>We stopped at Whiskeytown Lake, where we found a "virtual" geocache in an unusual cemetery. What made it unusual? The grave markers ranged from traditional marble, to concrete, to wood, to etched mirrors. The graves themselves were decorated with a wide variety of memorial items: stuffed animals, photographs, beer bottles, wind chimes, and at least one baseball bat. We noticed that a number of the graves were for young people -- from almost- teens to early 20's.
We found the answers to the clues for the virtual cache and walked around the cemetery, touched by the affection and sense of loss conveyed by all of the markers and decorations.
We left Whiskeytown Lake at 1:00. We continued west on Hwy 299, getting into the really twisty part. The road was clean, dry, and in excellent condition. The curves were well-designed, offering no surprises once we got into them. The ride was exhilarating! We didn't stop again until 1:45, after we had ridden almost 40 miles and arrived in Weaverville. We parked in the old part of town and found the La Grange Cafe, a nice place where we had lunch. Chris had a big salad with raspberry dressing, and I had a turkey club sandwich.
Rested and full, we headed west again. The road continued to be excellent, providing wonderful views of the Trinity River valley. We passed by forest, river and meadow. However, we were really starting to get hot in our riding gear. The air temperature was in the 80's, and the sun was strong. About 3:30, we stopped at a rest area about a mile past the tiny town of Hawkins Bar. There we took off our jackets, I took off my overpants, we wet our hair, then soaked our bandanas and tied them around our necks. We quickly cooled off.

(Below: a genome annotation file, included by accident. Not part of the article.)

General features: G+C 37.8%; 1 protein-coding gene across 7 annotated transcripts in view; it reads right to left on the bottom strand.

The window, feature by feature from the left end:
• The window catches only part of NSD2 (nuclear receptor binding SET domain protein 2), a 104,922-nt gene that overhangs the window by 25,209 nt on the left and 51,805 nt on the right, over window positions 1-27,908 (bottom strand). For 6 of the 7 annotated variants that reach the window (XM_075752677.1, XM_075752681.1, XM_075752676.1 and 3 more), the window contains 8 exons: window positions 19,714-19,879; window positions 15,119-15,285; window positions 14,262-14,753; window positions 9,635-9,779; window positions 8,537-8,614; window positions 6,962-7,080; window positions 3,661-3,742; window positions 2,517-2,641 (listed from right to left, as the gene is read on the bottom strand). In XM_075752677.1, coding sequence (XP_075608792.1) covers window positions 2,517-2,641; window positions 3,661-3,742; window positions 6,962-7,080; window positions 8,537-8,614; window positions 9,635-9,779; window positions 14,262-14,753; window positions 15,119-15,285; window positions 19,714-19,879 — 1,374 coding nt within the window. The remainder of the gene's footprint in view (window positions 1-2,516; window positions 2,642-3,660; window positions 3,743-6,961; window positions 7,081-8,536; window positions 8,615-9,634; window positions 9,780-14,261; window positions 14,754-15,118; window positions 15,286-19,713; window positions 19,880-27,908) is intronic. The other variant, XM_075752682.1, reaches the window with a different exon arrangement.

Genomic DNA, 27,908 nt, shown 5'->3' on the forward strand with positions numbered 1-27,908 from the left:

While we were at the rest stop, a man and woman rode in on a new Indian motorcycle. These bikes are being manufactured again, but have kept the classic look of a 50's cruiser bike. However, the seats are narrow, and I wouldn't want to ride very far or very long on one. The owner of this one had towed it on a trailer behind an RV, and was just out for a quick ride on a great road.
>Cooler, we headed west again. The wet bandanas around our necks helped keep us from overheating. Just after 4:00, we crested a hill and were greeted with a spectacular view. We were getting closer to the coast, and we could see a bank of clouds spilling over the next ridgeline, like heavy cream over the edge of a bowl. We stopped at a convenient overlook and took some pictures, then headed onward.
Twenty minutes later, we were entering the cloudbank as we drove over the next ridgeline. Suddenly we didn't have to worry about overheating! We were riding through fog, sometimes thick, that blocked the hot sunshine. We were also approaching the coast, with its 60-degree weather. After just a few minutes, I had to pull to the side of the road so we could zip shut all of the vents in our riding gear, get rid of the damp bandanas, and close the vents in our helmets. Chris put on a sweater under her jacket, and I turned on the grip heaters on the bike. Quite a change from five miles back.
Warm and cozy, we continued on to the end of Hwy 299. That section of the highway was much straighter, and we made good time. By 5:00, we were turning south on US 101 towards Eureka. Twenty minutes later, we pulled into the parking lot of another Best Western Hotel. As we checked in, the desk clerk told us that our room had a DVD player, and we could select a DVD to watch for free. We picked "K-PAX" from the not-very-extensive list of choices, got directions to the Lost Coast Brewery, and then settled into our room. We showered, put on fresh clothes, then walked the nine blocks to the restaurant.